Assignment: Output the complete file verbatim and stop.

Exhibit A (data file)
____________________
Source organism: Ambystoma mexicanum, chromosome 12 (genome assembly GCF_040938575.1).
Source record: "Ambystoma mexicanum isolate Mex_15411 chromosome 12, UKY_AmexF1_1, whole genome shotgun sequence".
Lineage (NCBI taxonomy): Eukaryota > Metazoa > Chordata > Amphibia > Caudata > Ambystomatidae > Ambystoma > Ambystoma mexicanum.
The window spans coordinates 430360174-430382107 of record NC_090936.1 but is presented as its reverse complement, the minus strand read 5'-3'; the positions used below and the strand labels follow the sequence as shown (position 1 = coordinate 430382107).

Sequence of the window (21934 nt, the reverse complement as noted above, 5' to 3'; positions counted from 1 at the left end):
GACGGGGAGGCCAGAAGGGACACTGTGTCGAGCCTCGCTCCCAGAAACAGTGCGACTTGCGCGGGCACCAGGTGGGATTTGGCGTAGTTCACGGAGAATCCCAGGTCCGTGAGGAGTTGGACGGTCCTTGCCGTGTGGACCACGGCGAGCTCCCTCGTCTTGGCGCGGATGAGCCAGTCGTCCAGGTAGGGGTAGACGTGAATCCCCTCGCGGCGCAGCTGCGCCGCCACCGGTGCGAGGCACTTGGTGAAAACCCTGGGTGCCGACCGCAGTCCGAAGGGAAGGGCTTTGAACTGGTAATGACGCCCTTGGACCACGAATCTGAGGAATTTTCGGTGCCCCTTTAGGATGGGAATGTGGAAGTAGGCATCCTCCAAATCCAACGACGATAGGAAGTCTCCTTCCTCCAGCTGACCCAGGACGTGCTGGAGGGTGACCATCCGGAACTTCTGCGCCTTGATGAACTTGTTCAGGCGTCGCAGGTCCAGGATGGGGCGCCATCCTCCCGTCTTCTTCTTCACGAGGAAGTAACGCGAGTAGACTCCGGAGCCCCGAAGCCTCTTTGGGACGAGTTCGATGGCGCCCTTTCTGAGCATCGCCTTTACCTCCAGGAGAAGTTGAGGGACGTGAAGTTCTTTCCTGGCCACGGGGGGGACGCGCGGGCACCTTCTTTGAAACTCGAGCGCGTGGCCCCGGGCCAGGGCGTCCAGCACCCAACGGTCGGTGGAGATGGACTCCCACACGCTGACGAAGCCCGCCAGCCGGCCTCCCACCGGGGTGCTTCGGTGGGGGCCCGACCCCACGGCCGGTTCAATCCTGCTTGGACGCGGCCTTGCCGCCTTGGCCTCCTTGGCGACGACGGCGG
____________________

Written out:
Source organism: Ambystoma mexicanum, chromosome 12 (genome assembly GCF_040938575.1).
Source record: "Ambystoma mexicanum isolate Mex_15411 chromosome 12, UKY_AmexF1_1, whole genome shotgun sequence".
Lineage (NCBI taxonomy): Eukaryota > Metazoa > Chordata > Amphibia > Caudata > Ambystomatidae > Ambystoma > Ambystoma mexicanum.
The window spans coordinates 430360174-430382107 of record NC_090936.1 but is presented as its reverse complement, the minus strand read 5'-3'; the positions used below and the strand labels follow the sequence as shown (position 1 = coordinate 430382107).

Sequence of the window (21934 nt, the reverse complement as noted above, 5' to 3'; positions counted from 1 at the left end):
GACGGGGAGGCCAGAAGGGACACTGTGTCGAGCCTCGCTCCCAGAAACAGTGCGACTTGCGCGGGCACCAGGTGGGATTTGGCGTAGTTCACGGAGAATCCCAGGTCCGTGAGGAGTTGGACGGTCCTTGCCGTGTGGACCACGGCGAGCTCCCTCGTCTTGGCGCGGATGAGCCAGTCGTCCAGGTAGGGGTAGACGTGAATCCCCTCGCGGCGCAGCTGCGCCGCCACCGGTGCGAGGCACTTGGTGAAAACCCTGGGTGCCGACCGCAGTCCGAAGGGAAGGGCTTTGAACTGGTAATGACGCCCTTGGACCACGAATCTGAGGAATTTTCGGTGCCCCTTTAGGATGGGAATGTGGAAGTAGGCATCCTCCAAATCCAACGACGATAGGAAGTCTCCTTCCTCCAGCTGACCCAGGACGTGCTGGAGGGTGACCATCCGGAACTTCTGCGCCTTGATGAACTTGTTCAGGCGTCGCAGGTCCAGGATGGGGCGCCATCCTCCCGTCTTCTTCTTCACGAGGAAGTAACGCGAGTAGACTCCGGAGCCCCGAAGCCTCTTTGGGACGAGTTCGATGGCGCCCTTTCTGAGCATCGCCTTTACCTCCAGGAGAAGTTGAGGGACGTGAAGTTCTTTCCTGGCCACGGGGGGGACGCGCGGGCACCTTCTTTGAAACTCGAGCGCGTGGCCCCGGGCCAGGGCGTCCAGCACCCAACGGTCGGTGGAGATGGACTCCCACACGCTGACGAAGCCCGCCAGCCGGCCTCCCACCGGGGTGCTTCGGTGGGGGCCCGACCCCACGGCCGGTTCAATCCTGCTTGGACGCGGCCTTGCCGCCTTGGCCTCCTTGGCGACGACGGCGG